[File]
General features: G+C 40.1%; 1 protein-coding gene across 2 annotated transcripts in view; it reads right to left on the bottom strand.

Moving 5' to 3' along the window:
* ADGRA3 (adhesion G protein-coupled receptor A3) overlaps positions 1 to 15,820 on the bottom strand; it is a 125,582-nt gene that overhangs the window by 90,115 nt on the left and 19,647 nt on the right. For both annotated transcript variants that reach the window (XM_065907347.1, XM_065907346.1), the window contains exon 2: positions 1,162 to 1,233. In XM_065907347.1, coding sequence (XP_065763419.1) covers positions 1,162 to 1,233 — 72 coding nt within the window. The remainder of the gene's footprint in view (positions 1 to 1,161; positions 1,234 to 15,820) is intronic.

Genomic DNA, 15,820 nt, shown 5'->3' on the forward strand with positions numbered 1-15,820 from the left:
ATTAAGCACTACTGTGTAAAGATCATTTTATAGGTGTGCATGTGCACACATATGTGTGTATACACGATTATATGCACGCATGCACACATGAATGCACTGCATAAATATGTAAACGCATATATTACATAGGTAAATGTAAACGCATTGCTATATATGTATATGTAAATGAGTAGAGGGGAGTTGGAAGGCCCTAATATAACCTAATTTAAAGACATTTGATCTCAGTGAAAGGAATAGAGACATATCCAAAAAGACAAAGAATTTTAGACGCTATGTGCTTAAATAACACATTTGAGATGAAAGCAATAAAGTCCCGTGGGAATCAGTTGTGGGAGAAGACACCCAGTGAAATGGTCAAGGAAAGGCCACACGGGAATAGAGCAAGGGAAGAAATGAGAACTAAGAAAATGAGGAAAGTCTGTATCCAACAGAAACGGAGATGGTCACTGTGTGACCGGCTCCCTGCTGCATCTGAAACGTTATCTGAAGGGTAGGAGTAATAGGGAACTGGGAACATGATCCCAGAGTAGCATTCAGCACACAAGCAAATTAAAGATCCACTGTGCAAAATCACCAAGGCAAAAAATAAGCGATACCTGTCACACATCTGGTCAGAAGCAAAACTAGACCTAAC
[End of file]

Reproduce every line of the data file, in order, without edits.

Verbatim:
General features: G+C 40.1%; 1 protein-coding gene across 2 annotated transcripts in view; it reads right to left on the bottom strand.

Moving 5' to 3' along the window:
* ADGRA3 (adhesion G protein-coupled receptor A3) overlaps positions 1 to 15,820 on the bottom strand; it is a 125,582-nt gene that overhangs the window by 90,115 nt on the left and 19,647 nt on the right. For both annotated transcript variants that reach the window (XM_065907347.1, XM_065907346.1), the window contains exon 2: positions 1,162 to 1,233. In XM_065907347.1, coding sequence (XP_065763419.1) covers positions 1,162 to 1,233 — 72 coding nt within the window. The remainder of the gene's footprint in view (positions 1 to 1,161; positions 1,234 to 15,820) is intronic.

Genomic DNA, 15,820 nt, shown 5'->3' on the forward strand with positions numbered 1-15,820 from the left:
ATTAAGCACTACTGTGTAAAGATCATTTTATAGGTGTGCATGTGCACACATATGTGTGTATACACGATTATATGCACGCATGCACACATGAATGCACTGCATAAATATGTAAACGCATATATTACATAGGTAAATGTAAACGCATTGCTATATATGTATATGTAAATGAGTAGAGGGGAGTTGGAAGGCCCTAATATAACCTAATTTAAAGACATTTGATCTCAGTGAAAGGAATAGAGACATATCCAAAAAGACAAAGAATTTTAGACGCTATGTGCTTAAATAACACATTTGAGATGAAAGCAATAAAGTCCCGTGGGAATCAGTTGTGGGAGAAGACACCCAGTGAAATGGTCAAGGAAAGGCCACACGGGAATAGAGCAAGGGAAGAAATGAGAACTAAGAAAATGAGGAAAGTCTGTATCCAACAGAAACGGAGATGGTCACTGTGTGACCGGCTCCCTGCTGCATCTGAAACGTTATCTGAAGGGTAGGAGTAATAGGGAACTGGGAACATGATCCCAGAGTAGCATTCAGCACACAAGCAAATTAAAGATCCACTGTGCAAAATCACCAAGGCAAAAAATAAGCGATACCTGTCACACATCTGGTCAGAAGCAAAACTAGACCTAAC